July 24, 2018

Young, Shaheen Successfully Include Yemen Provision in NDAA Conference Report

WASHINGTON, D.C. – U.S. Senators Todd Young (R-Ind.) and Jeanne Shaheen (D-N.H.) announced today that the Fiscal Year 2019 National Defense Authorization Act (NDAA) Conference Report includes their Yemen provision (Section 1290). The provision included in the Conference Report is nearly identical to the version passed by the Senate, but adds the United Arab Emirates (UAE) to the certification requirement. The legislation — which would represent one of the more substantive actions by Congress in years related to Yemen — seeks to end the civil war in Yemen, protect civilians, and address the world’s largest humanitarian disaster where approximately eight million people are at risk of famine.  

In a joint statement, Senators Young and Shaheen said, “Both our national security interests and our humanitarian principles require that the United States use its influence to persuade Saudi Arabia and the United Arab Emirates to pursue an urgent diplomatic solution to end the civil war, protect civilians, and ensure the unimpeded flow of humanitarian assistance. The inclusion of our provision in this final version of the defense bill sends an unambiguous signal regarding Congress’s expectations for policy in Yemen. We are pleased that Senate and House negotiators agreed that our provision should be included in the Conference Report, and we look forward to voting for its final passage, sending it to the President for signature, and holding all parties accountable.”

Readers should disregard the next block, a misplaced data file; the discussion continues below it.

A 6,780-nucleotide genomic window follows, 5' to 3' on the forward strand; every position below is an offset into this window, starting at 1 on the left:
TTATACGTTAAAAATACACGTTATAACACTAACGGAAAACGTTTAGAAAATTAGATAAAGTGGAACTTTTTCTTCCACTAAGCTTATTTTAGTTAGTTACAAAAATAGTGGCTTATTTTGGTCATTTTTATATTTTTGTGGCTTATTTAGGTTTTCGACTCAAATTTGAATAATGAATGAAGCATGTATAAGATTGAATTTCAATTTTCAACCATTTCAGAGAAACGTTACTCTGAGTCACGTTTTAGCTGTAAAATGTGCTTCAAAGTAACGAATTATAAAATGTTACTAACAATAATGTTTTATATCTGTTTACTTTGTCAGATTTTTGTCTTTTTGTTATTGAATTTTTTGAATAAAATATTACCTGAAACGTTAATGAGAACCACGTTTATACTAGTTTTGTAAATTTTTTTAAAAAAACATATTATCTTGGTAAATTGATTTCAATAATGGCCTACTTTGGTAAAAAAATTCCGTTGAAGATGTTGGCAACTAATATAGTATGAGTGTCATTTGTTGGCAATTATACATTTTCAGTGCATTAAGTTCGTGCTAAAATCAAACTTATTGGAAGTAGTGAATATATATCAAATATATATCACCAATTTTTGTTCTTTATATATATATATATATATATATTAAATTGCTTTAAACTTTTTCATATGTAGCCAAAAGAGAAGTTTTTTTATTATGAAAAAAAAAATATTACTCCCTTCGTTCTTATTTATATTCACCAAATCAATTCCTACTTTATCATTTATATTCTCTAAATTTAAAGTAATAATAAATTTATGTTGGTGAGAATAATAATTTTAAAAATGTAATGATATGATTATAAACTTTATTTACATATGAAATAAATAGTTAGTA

In addition to an ISIS presence, Yemen is the headquarters for al Qaeda in the Arabian Peninsula (AQAP), which is widely viewed as al Qaeda’s most dangerous affiliate. Many experts believe the longer the conflict continues, and the worse the humanitarian crisis grows, the more opportunities Iran and Sunni terrorist organizations will have to recruit militants and terrorists to threaten Americans, our allies, and our interests. A hearing that Senator Young convened earlier this year explored the connection between food insecurity and national security

 The provision requires the Secretary of State to certify that the governments of Saudi Arabia and UAE are undertaking a number of actions. If the Secretary of State cannot make these repeated, written, and unclassified certifications, the legislation would prohibit the U.S. refueling of Saudi coalition aircraft conducting missions exclusively focused on the civil war.  The legislation includes a national security waiver the administration could utilize. However, that waiver could only be utilized after the administration first identifies, in writing, why the certification cannot be made and what steps the administration plans to take to bring the Saudi and UAE governments into compliance. The provision also includes a detailed requirement for Yemen-related briefings to Congress and requires the administration to submit to Congress a strategy for Yemen. 

The Senate Foreign Relations Committee (SFRC) passed the Young-Shaheen legislation on May 22, and they subsequently worked to include the provision in the NDAA passed by the Senate Armed Services Committee and then the full Senate. The Conference Report represents the outcome of negotiations between Senate and House negotiators. The House of Representatives and the Senate will consider the legislation in the coming days or weeks. 

Senators Young and Shaheen are members of the Senate Foreign Relations Committee, and Senator Shaheen is also a member of the Senate Armed Services Committee.